For Momoh, those early years were difficult. At one point, as a student at California State University-East Bay in Hayward, things got bad enough that he confided in a school nurse. “We had built a friendly relationship and I told her I was stressed,” he says. “I just expressed the challenges and she listened. Sometimes you just want to vent and speak.”


Greg Garcia

Program Manager, CitiesRISE

A Savvy Sacramento Youth Counselor Follows Young People’ Lead to Help Them Cope with COVID and Stress

When the Covid-19 pandemic and the subsequent lockdown took hold in Greg Garcia’s community in Sacramento, he knew it was important to apply some lessons he’d learned in 20 years of working with youth as a counselor and program manager: Listen to what young people say and need, and facilitate them to take leadership.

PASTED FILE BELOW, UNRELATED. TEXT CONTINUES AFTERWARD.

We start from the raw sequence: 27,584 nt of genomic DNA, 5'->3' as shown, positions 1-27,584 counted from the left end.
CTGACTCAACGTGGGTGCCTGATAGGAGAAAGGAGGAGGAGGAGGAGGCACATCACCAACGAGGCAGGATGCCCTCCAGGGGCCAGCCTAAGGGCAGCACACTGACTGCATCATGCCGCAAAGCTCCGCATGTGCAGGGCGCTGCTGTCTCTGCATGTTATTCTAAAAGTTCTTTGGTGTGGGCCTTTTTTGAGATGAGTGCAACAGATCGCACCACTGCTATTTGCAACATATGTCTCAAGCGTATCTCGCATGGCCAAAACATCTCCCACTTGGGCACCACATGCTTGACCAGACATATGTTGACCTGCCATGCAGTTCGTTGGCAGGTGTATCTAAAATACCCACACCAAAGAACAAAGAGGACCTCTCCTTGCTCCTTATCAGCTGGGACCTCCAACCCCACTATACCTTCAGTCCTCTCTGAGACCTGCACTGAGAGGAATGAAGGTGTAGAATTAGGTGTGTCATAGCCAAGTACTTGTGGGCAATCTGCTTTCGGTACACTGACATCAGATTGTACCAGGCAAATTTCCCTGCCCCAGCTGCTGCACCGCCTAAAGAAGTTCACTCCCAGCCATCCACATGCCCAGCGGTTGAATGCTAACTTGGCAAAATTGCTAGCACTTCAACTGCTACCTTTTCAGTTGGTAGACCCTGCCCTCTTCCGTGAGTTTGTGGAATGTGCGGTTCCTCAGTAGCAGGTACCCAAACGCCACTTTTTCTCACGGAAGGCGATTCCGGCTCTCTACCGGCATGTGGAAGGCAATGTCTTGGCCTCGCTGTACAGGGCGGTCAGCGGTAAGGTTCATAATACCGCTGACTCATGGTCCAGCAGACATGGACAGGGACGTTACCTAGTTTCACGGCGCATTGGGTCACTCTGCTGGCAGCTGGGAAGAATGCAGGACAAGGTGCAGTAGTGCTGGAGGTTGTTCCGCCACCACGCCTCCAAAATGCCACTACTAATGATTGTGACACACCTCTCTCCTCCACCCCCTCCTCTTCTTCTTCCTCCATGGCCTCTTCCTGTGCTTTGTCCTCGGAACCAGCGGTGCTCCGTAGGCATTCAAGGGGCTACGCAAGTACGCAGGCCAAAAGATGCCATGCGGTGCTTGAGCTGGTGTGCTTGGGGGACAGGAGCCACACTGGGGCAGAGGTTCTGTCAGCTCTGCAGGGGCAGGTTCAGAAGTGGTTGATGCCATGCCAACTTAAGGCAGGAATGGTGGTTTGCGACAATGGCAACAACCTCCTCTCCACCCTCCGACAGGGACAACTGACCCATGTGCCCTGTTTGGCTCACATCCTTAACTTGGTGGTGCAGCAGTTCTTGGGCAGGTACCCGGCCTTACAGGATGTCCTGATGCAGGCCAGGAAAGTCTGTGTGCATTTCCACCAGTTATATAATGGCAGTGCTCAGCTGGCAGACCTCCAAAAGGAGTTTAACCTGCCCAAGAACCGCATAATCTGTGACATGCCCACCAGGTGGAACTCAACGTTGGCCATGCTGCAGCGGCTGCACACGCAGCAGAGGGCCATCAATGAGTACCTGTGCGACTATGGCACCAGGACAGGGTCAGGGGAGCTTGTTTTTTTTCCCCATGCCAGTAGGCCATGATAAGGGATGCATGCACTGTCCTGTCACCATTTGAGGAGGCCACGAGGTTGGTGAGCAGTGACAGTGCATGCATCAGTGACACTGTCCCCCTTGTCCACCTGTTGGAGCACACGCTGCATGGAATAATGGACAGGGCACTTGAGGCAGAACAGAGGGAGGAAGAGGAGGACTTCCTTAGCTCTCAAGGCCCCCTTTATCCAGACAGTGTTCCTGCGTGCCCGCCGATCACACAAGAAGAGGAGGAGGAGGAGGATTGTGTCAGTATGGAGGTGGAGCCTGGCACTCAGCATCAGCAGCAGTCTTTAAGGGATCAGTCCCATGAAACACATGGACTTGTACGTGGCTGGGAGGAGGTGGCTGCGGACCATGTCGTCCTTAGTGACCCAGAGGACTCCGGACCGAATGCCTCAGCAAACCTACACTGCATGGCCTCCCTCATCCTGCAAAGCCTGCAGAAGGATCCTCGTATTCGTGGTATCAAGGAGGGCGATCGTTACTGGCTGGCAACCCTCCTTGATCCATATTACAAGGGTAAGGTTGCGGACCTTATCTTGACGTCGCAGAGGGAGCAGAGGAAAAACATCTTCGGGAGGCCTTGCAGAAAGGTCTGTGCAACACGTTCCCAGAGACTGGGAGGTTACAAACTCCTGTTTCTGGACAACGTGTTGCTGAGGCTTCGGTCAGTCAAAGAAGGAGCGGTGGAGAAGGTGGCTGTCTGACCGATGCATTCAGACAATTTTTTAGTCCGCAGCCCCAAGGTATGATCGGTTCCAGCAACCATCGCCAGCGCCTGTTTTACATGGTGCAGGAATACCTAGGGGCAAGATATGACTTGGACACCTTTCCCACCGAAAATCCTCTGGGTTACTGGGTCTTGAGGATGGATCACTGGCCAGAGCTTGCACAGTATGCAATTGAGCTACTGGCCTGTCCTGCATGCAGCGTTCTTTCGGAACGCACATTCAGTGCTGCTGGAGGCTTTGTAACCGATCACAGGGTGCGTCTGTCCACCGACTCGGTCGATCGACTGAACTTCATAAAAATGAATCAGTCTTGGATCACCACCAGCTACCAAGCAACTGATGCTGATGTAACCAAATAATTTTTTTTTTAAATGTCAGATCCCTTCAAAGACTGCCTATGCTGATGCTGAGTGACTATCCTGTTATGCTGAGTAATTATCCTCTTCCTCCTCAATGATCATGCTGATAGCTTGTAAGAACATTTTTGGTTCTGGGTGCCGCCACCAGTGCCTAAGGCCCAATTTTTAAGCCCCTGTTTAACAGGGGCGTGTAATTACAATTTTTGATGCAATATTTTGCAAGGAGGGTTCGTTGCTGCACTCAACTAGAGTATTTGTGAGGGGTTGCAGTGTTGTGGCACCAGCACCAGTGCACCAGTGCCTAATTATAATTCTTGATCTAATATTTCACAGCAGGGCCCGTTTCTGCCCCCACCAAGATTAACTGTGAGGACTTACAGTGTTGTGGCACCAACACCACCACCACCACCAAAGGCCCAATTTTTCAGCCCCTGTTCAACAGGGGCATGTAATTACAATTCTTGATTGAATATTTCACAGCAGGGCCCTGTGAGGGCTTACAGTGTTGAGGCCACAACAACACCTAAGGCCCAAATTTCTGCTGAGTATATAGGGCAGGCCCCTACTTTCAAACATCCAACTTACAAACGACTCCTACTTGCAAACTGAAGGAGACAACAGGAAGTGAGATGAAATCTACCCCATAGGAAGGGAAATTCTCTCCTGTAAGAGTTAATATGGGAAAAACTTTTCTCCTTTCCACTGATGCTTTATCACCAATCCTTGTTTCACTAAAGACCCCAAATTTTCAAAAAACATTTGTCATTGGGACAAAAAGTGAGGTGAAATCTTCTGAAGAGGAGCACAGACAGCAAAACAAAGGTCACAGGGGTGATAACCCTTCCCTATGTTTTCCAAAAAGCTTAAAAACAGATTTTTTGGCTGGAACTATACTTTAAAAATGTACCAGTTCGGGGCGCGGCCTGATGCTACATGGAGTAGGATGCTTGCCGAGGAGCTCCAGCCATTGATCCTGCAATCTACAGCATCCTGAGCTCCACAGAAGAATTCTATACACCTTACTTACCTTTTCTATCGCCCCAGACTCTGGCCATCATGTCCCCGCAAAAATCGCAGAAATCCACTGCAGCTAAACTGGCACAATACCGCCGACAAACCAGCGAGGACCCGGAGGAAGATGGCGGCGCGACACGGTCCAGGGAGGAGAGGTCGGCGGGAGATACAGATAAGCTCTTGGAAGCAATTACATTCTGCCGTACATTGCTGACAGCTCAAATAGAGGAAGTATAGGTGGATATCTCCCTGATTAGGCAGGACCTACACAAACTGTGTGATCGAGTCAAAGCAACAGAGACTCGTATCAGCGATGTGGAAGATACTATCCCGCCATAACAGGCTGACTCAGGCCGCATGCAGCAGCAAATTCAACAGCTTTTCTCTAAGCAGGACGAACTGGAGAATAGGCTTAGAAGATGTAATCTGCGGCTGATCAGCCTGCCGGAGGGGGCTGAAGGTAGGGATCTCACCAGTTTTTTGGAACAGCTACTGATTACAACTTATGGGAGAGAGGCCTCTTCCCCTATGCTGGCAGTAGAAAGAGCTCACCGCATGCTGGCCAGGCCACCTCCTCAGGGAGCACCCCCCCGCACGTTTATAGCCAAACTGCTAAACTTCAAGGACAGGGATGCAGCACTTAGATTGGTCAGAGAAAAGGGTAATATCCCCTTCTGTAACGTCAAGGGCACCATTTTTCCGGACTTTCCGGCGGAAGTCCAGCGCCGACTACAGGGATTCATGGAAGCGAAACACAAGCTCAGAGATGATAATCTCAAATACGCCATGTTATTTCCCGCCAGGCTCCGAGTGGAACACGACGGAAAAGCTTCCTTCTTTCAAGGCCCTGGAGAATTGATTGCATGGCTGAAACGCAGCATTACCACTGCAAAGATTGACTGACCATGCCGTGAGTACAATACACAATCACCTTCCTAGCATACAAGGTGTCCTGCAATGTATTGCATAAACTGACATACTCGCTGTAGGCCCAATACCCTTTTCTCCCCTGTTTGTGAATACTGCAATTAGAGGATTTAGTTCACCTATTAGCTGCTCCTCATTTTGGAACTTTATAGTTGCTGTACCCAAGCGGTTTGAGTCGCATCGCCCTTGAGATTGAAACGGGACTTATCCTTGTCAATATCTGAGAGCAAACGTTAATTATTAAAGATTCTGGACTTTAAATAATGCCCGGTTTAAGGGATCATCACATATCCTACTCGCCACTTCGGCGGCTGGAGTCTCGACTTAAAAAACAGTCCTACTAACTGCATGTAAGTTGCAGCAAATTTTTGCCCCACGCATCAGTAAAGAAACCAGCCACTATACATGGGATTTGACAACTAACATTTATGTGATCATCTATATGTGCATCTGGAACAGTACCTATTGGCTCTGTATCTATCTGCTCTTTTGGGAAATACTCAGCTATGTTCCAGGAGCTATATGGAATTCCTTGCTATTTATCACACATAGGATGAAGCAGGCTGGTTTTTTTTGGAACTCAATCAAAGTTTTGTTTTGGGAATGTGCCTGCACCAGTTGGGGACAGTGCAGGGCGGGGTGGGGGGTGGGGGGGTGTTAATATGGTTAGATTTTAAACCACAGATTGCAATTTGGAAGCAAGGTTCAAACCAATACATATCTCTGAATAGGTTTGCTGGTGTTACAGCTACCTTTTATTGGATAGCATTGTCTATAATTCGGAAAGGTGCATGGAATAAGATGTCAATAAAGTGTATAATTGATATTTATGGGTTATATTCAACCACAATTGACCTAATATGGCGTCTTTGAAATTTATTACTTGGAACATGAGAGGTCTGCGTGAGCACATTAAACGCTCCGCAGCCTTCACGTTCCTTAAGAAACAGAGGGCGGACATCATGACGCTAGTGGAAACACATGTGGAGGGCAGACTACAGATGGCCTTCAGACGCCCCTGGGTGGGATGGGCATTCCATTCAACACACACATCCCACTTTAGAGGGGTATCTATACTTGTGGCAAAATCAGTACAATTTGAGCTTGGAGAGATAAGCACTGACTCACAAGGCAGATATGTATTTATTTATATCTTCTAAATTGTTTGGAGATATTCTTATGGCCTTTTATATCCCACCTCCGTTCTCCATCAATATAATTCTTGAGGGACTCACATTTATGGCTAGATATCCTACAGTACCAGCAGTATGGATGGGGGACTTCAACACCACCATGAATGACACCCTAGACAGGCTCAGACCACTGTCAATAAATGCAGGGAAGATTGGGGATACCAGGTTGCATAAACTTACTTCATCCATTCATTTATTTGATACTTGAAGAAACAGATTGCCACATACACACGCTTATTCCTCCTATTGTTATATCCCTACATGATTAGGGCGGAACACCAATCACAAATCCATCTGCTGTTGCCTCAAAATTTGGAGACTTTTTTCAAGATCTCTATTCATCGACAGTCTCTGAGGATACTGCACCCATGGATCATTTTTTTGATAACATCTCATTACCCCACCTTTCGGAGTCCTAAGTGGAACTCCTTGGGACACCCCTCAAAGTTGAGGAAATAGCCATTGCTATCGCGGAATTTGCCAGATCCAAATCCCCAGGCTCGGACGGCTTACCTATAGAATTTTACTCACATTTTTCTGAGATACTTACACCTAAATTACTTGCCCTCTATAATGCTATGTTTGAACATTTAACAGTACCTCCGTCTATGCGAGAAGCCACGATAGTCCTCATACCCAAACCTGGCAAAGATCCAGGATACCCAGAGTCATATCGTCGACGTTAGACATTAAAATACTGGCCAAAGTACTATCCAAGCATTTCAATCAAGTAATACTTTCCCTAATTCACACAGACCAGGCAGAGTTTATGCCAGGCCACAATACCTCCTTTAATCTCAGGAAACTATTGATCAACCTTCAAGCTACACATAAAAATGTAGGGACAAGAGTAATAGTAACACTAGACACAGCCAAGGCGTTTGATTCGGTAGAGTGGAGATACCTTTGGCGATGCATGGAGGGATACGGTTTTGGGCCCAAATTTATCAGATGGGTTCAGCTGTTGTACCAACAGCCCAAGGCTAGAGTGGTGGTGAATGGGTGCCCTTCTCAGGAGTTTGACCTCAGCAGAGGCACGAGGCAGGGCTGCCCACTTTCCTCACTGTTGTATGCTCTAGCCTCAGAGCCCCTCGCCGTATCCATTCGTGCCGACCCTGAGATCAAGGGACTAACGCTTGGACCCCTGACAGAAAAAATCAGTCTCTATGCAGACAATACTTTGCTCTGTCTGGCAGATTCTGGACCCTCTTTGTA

“The recurring theme is youth voice and enabling young people to lead the charge in designing what they need,” Garcia says.


Sarah Jean Flynn

Sarah Jean Flynn, Director of the California Peer Run Warm Line

An Outcast Found Support and Recovery, and Now Shares her Insights With All Who Call

For as long as she can remember, Sarah Jean Flynn says she felt a little bit different, a little bit outside the circle that everyone else seemed to operate in. “I always felt like I identified with the underdog, identified with people who are pushed out of the center,” she says.